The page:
45 Section 8 Water Management : Minewater and mine flooding. URS sampled underground minewater in 2004 MCML sampled underground minewater in Mine flooded to 4700 Level as of September Minewater is expected to reach surface in late 2014, thus Con Mine will take ~11 years to flood. Water quality testing indicates minewater is relatively clean – Zinc is only parameter above Water License limit. Closure Plan calls for installation of access points in the concrete caps at Robertson Shaft, C-1 Shaft, and 204Q Stope to allow for installation of pumps should it be necessary to pump and treat the minewater when it reaches surface.

46 Section 9 Closure and Post-Closure Monitoring  Monitoring of the site is detailed in Section 9.1 and includes geotechnical inspections of the tailing dams, closed hazardous sites, and water management facilities. The cost estimate (Section 10) anticipates that environmental monitoring would continue for ~ 50 years, but the frequency of inspections would be reduced over time. Post-Closure monitoring is anticipated to continue unchanged for at least 25 years, or until water quality satisfies the Water License discharge limits and water treatment can be discontinued. The MMER and EEM programs would also continue to apply during that period.

47 Section 9 Closure and Post-Closure Monitoring The annual geotechnical inspection of the minesite includes the chemical and physical stability of the TCA’s, plus all dams, dykes and drainage channels. The inspection will be expanded to include caps on the openings to surface, and the results of groundwater monitoring. A report of each inspection, and a plan outlining any required action, would be sent to the MVLWB, the INAC Inspector, and Environment Canada.

48 Section 9 Closure and Post-Closure Monitoring Federal Environmental Effects Monitoring (EEM) has been in effect since June Numerous parameters, including 36 metals, are routinely monitored. Post-Closure monitoring includes EEM and this will continue at least for the next 6 to 9 years. Other than arsenic, EEM has not detected any other metals at levels of concern. In addition to contaminants, EEM monitors the environmental effects of treated effluent on the receiving water, including fish and other biota.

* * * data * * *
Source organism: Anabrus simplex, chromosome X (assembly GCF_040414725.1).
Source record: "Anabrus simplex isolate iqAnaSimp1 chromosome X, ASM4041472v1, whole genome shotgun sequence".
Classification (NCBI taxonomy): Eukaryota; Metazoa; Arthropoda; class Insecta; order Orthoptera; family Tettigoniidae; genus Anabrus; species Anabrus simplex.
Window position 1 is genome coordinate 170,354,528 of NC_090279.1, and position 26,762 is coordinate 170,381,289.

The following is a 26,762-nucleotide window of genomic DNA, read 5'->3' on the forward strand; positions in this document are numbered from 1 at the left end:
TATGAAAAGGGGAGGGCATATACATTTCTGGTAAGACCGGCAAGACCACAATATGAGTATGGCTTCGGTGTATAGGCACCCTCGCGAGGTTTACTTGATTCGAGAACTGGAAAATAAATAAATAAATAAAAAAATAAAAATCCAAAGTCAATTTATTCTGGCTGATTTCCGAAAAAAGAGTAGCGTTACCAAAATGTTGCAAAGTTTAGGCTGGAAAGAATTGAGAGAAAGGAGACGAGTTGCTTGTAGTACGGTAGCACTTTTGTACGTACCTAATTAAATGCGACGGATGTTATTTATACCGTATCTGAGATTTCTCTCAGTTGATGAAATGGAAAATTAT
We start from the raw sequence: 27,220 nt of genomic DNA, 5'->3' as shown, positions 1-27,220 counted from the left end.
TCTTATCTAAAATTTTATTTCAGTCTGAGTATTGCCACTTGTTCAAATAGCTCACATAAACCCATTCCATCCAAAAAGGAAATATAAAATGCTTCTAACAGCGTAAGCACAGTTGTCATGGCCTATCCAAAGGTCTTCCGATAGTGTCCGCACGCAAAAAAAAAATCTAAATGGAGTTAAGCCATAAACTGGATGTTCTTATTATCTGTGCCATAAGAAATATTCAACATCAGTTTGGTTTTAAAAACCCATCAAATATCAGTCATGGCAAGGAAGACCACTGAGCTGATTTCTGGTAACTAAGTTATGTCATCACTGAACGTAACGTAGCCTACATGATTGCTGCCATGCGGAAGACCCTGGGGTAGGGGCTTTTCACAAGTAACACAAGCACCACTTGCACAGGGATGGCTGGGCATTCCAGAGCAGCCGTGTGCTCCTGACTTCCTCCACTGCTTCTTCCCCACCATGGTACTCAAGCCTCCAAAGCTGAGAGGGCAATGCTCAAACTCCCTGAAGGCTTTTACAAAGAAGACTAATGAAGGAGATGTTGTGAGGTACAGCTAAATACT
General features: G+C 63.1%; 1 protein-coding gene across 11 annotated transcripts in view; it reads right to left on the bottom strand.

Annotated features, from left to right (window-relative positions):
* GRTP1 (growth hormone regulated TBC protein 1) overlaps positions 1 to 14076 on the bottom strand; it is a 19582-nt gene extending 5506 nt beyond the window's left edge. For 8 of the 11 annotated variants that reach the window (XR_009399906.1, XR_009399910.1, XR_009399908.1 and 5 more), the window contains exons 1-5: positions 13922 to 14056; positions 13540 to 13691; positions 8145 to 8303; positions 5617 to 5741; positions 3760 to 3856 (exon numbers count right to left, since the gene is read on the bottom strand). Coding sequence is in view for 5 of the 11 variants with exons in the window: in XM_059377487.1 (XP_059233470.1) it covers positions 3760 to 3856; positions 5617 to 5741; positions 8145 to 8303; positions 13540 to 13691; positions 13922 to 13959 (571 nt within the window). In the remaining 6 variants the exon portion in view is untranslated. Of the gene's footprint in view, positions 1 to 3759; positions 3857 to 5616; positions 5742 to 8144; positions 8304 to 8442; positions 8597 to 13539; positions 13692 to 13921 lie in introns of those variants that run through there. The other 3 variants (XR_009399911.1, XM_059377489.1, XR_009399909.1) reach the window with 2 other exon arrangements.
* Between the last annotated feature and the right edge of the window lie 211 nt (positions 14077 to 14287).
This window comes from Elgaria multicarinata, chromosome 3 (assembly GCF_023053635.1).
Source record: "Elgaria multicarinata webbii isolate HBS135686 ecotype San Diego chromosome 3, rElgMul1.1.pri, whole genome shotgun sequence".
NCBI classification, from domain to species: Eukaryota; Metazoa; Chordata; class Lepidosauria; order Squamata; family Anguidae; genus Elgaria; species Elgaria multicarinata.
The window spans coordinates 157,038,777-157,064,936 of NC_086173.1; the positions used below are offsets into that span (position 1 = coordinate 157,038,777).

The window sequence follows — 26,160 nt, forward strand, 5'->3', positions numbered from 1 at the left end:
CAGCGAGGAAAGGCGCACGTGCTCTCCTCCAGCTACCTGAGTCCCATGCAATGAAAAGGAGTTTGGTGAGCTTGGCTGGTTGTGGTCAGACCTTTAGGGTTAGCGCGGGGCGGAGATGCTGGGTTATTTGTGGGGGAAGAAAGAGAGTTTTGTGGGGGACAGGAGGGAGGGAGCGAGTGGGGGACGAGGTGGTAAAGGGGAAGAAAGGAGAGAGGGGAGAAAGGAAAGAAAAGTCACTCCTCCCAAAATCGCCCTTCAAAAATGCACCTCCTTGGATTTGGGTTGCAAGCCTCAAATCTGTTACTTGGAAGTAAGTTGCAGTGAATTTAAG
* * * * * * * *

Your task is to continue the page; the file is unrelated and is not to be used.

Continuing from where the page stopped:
49 Section 10: Cost Summary & Schedule Submitted to MVLWB in December 2006 Remaining closure costs estimated at ~$12.5 million

50 2007 Planned Reclamation Complete treatment of all remaining arsenic sludges. Decommission and start to remove Blend Plant structure. Begin dismantling and removal of remaining surface structures, including mill complex and headframes. Perform cycle 3 of minewater sampling Install remaining groundwater wells.

51 2008 Planned Reclamation Complete demolition and removal of remaining surface structures. Begin reclamation of Upper Pud TCA. Cap 204Q stope opening. Cap Robertson / C-1 Shaft openings. Perform cycle 4 of minewater sampling. Begin reclamation of Middle Pud TCA. Continue closure monitoring.

52 2009 Planned Reclamation Complete reclamation of Upper Pud TCA. Continue reclamation of Middle Pud TCA. Perform cycle 5 of minewater sampling. Complete any remaining tasks. Commence Post-Closure monitoring.

53 2010 Planned Reclamation Complete reclamation of Middle Pud TCA. Over seed and fertilize revegetated areas. Perform cycle 6 of minewater sampling. Complete any remaining tasks. Continue Post-Closure monitoring.

54 Status of Con Mine Water License Current license expires on January 30 th 2008 Miramar will ask that the Water License be renewed to cover the period from January 2008 thru December 2014 – i.e. thru the 4 year physical reclamation period and into the start of the post closure monitoring period. The renewed license will allow for reclamation, ongoing water treatment and post closure monitoring and maintenance (no further mining or milling). This license period will allow the reclaimed site conditions to become stable. Subsequent Water Licenses will address the long term monitoring and maintenance requirements. Miramar will submit the application in 2007 once the Closure Plan has been approved.

55 Questions?